Other Equipment

Gibson / Maestro Vibrola. Anyone here like em?

1

I know a lot of ppl hate em based on folklore alone(same as many ppl hate bigsbys) but was thinking of putting one on an es125. Not enough angle for a bigsby . They look great... was hoping someone here may have real experience with one. Here's one on a Gibson es..

2

I had an early ES-125 I put a Bisby on - it worked well. If the 125 has the floating bridge then a B6 should work. I have seen later 125s with the 330 style bridge and then yeah - you would need the roller tension Bigsby for that, and they're just not the same.

As far as the Maestro goes, I dunno. They look cool though!

3

thanks Jimmy. yeah i think its 65 , essentially a single cutaway 330. super light , comfy and great sound. but didn't realise it would not be B6 compatible when i first bought it. Maybe i should sell and look for an earlier one or a 225

4

I'm curious about why it won't work. Is it a floating bridge or later fixed bridge?

5

I had one on a Kalamazoo and loved it! The "spring" broke around the screws though. Cracked and screw wouldn't hold. I was quite young at the time and was probably trying to do a Van Galen dive -bomb on the poor thing. Wish I had it now.

6

thanks hilosean. was it okay for bigsby type wobble?

hi Charlie. it's the later fixed bridge . like this

7

I wonder if the neck angle is different on the later ones. I think the fixed bridge started in '68...about the same time as the long neck 330.

9

I had an early ES-125 I put a Bisby on - it worked well. If the 125 has the floating bridge then a B6 should work. I have seen later 125s with the 330 style bridge and then yeah - you would need the roller tension Bigsby for that, and they're just not the same.

As far as the Maestro goes, I dunno. They look cool though!

– JimmyR

I have found that B7 Bigsbys (with the roller/tension bar) work MUCH better if you replace the stock spring with a Reverend "Soft Touch" spring. BIIIGGG difference!

10

I had a 1962 Les Paul that had one. Had no problems with it except for when changing strings. Be sure to change them one at a time.

11

The Maestro Vibrolas are OK. I almost bought a '63 ES335 that had one, shortly after I graduated from college in 1987 (the guitar's price was fantastically low, but the guitar shop just wouldn't give me more trade-in value for the guitar I owned at the time, so I couldn't call it a done deal), and I've played a few other Gibsons with Maestro Vibrolas over the years. They stay in tune pretty well IMO, but just don't do dive bombs with them, or they will break in short order - they're like a bent over piece of spring steel.

12

If anyone has one for sale for a reasonable price contact me!

13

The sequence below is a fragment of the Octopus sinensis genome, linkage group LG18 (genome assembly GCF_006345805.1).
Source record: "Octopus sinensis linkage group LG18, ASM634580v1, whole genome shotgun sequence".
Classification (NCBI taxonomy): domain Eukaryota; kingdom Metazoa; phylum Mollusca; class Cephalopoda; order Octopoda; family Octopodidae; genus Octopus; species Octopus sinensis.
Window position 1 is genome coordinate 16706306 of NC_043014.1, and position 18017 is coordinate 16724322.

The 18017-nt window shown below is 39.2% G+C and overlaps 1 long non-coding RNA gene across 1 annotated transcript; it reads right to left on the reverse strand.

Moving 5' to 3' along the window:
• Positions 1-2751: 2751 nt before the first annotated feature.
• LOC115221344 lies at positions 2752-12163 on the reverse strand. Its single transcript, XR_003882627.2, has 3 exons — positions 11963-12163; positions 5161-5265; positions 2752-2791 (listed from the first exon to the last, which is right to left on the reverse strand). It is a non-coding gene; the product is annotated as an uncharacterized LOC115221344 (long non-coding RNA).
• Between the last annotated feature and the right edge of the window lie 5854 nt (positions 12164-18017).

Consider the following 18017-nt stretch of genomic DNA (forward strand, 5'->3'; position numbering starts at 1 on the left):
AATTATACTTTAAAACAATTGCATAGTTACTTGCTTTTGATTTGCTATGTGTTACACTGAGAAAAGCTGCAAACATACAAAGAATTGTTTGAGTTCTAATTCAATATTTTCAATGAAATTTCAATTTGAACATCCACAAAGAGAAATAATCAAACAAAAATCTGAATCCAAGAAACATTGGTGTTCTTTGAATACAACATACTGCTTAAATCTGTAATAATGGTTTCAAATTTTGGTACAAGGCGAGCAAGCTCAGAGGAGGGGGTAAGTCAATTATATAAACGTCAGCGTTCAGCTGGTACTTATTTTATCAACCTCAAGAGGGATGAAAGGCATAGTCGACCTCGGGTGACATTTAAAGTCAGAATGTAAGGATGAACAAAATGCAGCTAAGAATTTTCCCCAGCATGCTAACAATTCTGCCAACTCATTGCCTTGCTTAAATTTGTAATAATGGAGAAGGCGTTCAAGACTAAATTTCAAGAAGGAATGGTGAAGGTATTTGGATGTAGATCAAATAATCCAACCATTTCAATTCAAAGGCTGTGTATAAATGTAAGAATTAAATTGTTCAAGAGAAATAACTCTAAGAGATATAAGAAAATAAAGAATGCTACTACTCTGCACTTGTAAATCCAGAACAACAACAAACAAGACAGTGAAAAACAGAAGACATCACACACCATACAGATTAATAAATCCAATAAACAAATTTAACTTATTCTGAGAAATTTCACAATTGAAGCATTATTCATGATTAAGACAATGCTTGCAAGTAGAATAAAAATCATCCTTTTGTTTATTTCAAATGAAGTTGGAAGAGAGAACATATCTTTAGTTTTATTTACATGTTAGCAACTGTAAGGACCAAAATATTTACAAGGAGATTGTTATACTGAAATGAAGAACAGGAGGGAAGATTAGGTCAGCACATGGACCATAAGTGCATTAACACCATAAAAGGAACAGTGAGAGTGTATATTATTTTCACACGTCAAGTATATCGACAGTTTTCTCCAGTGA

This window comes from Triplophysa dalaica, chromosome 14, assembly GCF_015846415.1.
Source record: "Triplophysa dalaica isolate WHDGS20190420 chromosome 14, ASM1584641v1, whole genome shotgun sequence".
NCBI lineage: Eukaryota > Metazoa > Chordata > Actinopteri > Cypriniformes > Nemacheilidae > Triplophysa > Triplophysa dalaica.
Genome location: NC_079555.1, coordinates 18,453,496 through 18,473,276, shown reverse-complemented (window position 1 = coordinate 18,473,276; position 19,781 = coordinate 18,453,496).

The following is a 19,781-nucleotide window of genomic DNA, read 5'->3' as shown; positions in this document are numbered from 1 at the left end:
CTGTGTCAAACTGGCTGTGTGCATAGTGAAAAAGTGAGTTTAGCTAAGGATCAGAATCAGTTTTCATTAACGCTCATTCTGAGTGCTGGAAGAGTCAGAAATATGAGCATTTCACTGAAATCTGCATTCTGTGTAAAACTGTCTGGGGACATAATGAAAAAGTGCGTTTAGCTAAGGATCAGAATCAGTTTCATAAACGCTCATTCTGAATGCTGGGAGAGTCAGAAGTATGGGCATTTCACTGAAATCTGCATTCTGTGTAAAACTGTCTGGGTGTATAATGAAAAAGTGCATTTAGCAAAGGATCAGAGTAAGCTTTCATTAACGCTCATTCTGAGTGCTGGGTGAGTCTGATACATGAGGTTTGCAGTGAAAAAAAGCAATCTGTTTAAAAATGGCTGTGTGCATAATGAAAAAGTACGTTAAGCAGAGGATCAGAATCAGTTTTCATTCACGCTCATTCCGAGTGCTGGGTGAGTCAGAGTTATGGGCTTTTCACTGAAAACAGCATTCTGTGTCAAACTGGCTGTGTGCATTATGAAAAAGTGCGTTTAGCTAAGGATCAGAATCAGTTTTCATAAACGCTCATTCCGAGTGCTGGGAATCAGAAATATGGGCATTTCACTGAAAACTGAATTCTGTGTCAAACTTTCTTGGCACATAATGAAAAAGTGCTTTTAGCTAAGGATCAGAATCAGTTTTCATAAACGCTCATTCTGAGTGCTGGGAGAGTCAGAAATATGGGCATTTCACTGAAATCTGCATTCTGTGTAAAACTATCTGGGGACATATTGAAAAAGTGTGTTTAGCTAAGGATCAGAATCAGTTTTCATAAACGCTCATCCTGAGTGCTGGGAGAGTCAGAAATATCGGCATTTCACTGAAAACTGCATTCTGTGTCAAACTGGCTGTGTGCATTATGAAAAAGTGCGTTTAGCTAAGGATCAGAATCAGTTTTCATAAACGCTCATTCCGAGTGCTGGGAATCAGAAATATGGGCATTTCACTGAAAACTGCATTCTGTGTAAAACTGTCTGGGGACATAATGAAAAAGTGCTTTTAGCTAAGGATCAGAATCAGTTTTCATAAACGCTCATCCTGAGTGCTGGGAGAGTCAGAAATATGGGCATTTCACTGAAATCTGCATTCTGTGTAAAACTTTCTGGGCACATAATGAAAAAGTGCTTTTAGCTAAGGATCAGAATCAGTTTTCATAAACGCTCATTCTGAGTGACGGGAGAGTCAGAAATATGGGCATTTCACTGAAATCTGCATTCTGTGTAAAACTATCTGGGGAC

I loved the old ones, but the spring steel they use in the new ones is not of the same quality and feels too spongy for my liking. YMMV.

14

A buddy has one on his Melody Maker. Works fine, but seems odd if you're used to a Bigsby or Floyd.

15

I loved the old ones, but the spring steel they use in the new ones is not of the same quality and feels too spongy for my liking. YMMV.

– Bear

That's disappointing. They aint cheap and I reckon the older metal would fatigue.

Are they okay with heavy strings? The ES feels super loose with 11 flats

16

Can't speak about an es125, but fwiw I have an Epi SG Maestro. It's ok but the arm is a bit to long and high. I prefer a Bigsby.

17

Wonder if you can get a shorter arm... Looks like the ES in the top pic has a shorter arm but could be an illusion as the ES body is much larger

18

Actually, in comparing photos, the arm on my SG reaches up to near the middle of the neck pickup but is by the bridge pickups in the es photos. Maybe problem solved with the larger models.

19

Wonder if you can get a shorter arm... Looks like the ES in the top pic has a shorter arm but could be an illusion as the ES body is much larger

– eCastro

I had a 1962 Les Paul Special (SG style) which was the same vibrato but with a different arm. The arm was flat like a bigsby. I drilled an extra hole to shorten it.

20

I had a 1962 Les Paul Special (SG style) which was the same vibrato but with a different arm. The arm was flat like a bigsby. I drilled an extra hole to shorten it.

– Pt

This is a different model but has the same vibrato.

21

I like em and have one on my Epiphone Firebird. They do give the guitar that big pants look though

22

I like a big pants look but they are pricey items

23

This is a different model but has the same vibrato.

– Pt

That arm adjustment is a nice option.

24

They work fine for a little shimmer. If you've ever played a Rickenbacker with an Ac'cent vibrato, it's pretty much the same thing. But why not a B7? They were designed for guitars like this. Not wanting to drill holes in the top?

25

Hmmm... If it's a '65 it probably has the skinny (side-to-side) neck. I had a '65 335 once - in fact it was the first 335 I ever owned. It had a neck which was ridiculously narrow but very thick. In other words the fingerboard was too narrow for my big hands and the neck so thick from front to back it felt very much like a baseball bat. It was a shame because it sounded beautiful.

The ES-125/225 style is one of my all-time faves. My 225 is pretty much the perfect guitar for me. The sounds are all there - the fat, squawky bridge pickup which will still twang if you lower the gain, and the fat, smokey neck pickup which is pure Gibson joy. And the in-between setting which is perfect for Stray Cat Strut... I've had this 225 for nearly two years now and the love has not diminished at all. And it sounds so good I still don't feel the need for a Bigsby yet!


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